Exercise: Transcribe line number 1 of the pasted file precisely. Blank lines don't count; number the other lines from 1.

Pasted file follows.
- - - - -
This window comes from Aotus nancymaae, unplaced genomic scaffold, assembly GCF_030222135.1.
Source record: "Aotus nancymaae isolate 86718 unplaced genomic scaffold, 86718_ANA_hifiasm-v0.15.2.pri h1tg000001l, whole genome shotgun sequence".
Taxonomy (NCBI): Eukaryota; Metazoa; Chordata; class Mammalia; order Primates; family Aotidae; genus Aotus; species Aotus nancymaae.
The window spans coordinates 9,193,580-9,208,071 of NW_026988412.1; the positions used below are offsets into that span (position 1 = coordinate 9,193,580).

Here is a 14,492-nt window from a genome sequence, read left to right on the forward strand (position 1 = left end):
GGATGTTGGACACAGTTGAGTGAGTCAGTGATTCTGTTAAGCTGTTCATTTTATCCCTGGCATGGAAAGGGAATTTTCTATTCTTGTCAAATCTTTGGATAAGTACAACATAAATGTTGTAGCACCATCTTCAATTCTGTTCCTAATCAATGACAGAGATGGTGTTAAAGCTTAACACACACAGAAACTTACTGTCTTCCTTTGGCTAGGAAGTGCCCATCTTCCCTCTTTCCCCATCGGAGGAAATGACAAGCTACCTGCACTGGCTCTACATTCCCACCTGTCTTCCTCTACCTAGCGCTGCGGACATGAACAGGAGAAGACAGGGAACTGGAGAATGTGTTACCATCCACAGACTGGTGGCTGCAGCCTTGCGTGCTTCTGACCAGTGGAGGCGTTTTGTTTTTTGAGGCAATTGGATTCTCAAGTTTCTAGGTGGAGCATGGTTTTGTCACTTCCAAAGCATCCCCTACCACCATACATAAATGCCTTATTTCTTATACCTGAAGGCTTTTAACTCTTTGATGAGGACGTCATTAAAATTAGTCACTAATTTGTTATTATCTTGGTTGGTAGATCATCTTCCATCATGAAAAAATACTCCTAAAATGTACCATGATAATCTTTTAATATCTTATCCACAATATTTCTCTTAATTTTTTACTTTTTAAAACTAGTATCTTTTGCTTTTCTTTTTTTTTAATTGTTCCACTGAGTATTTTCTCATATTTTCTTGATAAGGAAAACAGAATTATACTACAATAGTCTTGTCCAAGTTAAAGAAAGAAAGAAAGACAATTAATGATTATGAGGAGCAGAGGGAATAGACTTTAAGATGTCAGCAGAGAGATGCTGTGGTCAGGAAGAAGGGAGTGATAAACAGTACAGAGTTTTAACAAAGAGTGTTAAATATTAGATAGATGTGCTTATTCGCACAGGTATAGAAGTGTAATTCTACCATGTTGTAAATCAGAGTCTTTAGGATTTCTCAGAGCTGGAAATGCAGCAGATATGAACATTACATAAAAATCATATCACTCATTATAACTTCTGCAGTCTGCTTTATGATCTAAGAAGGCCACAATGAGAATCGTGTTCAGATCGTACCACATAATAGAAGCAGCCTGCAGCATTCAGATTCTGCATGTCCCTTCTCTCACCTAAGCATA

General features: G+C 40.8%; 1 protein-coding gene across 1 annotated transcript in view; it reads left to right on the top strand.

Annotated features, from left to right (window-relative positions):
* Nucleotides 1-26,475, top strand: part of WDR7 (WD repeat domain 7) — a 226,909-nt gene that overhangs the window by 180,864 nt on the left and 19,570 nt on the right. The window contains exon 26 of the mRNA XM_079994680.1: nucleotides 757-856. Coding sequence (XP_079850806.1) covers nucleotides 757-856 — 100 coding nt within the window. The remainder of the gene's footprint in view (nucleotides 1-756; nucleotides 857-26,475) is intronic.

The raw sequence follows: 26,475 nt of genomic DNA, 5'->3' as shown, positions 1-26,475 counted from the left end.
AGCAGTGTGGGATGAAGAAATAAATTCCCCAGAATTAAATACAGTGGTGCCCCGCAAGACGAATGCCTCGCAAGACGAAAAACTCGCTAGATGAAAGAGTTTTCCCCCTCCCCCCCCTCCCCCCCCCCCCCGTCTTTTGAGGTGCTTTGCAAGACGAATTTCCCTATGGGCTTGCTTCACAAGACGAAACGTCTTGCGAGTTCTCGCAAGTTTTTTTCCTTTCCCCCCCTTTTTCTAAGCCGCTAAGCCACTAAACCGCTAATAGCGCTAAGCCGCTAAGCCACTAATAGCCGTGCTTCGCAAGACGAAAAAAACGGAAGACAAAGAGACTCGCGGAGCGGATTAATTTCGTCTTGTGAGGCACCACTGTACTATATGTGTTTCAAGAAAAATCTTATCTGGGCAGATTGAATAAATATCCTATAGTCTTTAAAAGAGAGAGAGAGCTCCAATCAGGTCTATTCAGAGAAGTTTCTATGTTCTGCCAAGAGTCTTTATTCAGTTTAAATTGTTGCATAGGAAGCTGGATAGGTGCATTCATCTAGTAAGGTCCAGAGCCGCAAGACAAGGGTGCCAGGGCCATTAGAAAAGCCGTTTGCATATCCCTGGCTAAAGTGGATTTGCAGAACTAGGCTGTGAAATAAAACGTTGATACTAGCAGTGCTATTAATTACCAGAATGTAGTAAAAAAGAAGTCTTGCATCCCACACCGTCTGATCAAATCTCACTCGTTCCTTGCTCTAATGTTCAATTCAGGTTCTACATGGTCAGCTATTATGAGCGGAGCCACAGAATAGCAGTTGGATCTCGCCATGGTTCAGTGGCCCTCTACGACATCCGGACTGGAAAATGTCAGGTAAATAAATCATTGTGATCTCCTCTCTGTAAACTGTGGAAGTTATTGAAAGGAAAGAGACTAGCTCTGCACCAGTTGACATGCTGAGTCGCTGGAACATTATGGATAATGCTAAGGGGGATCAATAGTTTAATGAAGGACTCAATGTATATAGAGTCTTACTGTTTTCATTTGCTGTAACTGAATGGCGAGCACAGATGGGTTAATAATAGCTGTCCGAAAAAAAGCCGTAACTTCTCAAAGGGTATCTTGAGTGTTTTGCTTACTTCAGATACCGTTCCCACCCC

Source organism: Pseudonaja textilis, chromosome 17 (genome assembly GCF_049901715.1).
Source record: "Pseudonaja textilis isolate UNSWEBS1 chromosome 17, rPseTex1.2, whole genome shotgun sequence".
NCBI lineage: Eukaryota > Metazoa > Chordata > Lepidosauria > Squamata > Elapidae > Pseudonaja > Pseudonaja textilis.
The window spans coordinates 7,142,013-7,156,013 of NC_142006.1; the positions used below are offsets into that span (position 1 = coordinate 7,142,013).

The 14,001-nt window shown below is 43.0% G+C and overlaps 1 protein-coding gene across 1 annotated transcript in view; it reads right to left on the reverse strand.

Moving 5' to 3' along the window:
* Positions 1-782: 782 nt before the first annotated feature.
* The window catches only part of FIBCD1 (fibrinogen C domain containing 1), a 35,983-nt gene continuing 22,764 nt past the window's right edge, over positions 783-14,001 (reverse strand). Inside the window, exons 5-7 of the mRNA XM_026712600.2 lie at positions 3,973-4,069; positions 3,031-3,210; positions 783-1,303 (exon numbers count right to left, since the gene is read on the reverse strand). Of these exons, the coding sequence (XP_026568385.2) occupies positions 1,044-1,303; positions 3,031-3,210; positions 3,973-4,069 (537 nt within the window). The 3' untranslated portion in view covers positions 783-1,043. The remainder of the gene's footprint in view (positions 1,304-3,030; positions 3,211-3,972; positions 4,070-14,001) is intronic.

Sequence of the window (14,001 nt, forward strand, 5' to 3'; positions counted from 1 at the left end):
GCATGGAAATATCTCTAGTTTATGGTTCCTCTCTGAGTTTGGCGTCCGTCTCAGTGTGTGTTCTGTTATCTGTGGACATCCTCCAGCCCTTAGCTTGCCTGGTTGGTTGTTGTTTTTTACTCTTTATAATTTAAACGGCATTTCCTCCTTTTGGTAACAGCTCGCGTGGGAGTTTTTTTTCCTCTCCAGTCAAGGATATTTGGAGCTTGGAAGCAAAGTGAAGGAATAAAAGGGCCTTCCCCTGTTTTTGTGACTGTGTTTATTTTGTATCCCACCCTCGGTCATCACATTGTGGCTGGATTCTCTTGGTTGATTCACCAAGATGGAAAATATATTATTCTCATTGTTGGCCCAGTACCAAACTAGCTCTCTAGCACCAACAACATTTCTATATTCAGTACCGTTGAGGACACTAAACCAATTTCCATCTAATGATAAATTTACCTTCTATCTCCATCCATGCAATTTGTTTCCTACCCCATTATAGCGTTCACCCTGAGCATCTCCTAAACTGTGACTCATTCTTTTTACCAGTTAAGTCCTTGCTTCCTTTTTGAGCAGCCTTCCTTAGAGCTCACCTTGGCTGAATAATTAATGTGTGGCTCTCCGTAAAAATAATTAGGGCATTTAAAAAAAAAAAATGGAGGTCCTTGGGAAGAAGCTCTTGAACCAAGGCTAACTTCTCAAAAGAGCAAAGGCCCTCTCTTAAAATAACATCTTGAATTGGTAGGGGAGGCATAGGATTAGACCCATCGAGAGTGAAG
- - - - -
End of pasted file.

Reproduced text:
This window comes from Aotus nancymaae, unplaced genomic scaffold, assembly GCF_030222135.1.